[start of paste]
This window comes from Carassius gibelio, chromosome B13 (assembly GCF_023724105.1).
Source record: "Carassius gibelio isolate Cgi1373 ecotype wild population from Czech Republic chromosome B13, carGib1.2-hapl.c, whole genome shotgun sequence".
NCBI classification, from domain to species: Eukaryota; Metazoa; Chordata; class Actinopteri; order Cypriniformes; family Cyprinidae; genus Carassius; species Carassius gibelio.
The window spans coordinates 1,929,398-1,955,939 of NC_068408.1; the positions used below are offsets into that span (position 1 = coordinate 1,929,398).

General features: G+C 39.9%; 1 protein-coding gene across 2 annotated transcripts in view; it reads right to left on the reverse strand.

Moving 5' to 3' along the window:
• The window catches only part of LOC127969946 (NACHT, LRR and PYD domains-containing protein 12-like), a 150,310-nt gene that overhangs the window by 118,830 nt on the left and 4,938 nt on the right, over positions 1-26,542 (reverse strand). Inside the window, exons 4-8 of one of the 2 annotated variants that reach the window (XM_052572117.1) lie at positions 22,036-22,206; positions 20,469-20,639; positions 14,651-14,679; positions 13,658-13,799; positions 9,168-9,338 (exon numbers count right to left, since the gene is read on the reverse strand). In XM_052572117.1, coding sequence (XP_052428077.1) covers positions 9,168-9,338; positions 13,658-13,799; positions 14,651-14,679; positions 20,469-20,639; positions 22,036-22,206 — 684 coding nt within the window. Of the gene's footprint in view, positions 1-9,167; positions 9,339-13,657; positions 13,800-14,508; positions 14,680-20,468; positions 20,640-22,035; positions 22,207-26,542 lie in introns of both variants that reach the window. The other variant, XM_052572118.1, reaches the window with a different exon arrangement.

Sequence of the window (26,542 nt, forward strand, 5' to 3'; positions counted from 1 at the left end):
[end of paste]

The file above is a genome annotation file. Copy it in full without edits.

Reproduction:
This window comes from Carassius gibelio, chromosome B13 (assembly GCF_023724105.1).
Source record: "Carassius gibelio isolate Cgi1373 ecotype wild population from Czech Republic chromosome B13, carGib1.2-hapl.c, whole genome shotgun sequence".
NCBI classification, from domain to species: Eukaryota; Metazoa; Chordata; class Actinopteri; order Cypriniformes; family Cyprinidae; genus Carassius; species Carassius gibelio.
The window spans coordinates 1,929,398-1,955,939 of NC_068408.1; the positions used below are offsets into that span (position 1 = coordinate 1,929,398).

General features: G+C 39.9%; 1 protein-coding gene across 2 annotated transcripts in view; it reads right to left on the reverse strand.

Moving 5' to 3' along the window:
• The window catches only part of LOC127969946 (NACHT, LRR and PYD domains-containing protein 12-like), a 150,310-nt gene that overhangs the window by 118,830 nt on the left and 4,938 nt on the right, over positions 1-26,542 (reverse strand). Inside the window, exons 4-8 of one of the 2 annotated variants that reach the window (XM_052572117.1) lie at positions 22,036-22,206; positions 20,469-20,639; positions 14,651-14,679; positions 13,658-13,799; positions 9,168-9,338 (exon numbers count right to left, since the gene is read on the reverse strand). In XM_052572117.1, coding sequence (XP_052428077.1) covers positions 9,168-9,338; positions 13,658-13,799; positions 14,651-14,679; positions 20,469-20,639; positions 22,036-22,206 — 684 coding nt within the window. Of the gene's footprint in view, positions 1-9,167; positions 9,339-13,657; positions 13,800-14,508; positions 14,680-20,468; positions 20,640-22,035; positions 22,207-26,542 lie in introns of both variants that reach the window. The other variant, XM_052572118.1, reaches the window with a different exon arrangement.

Sequence of the window (26,542 nt, forward strand, 5' to 3'; positions counted from 1 at the left end):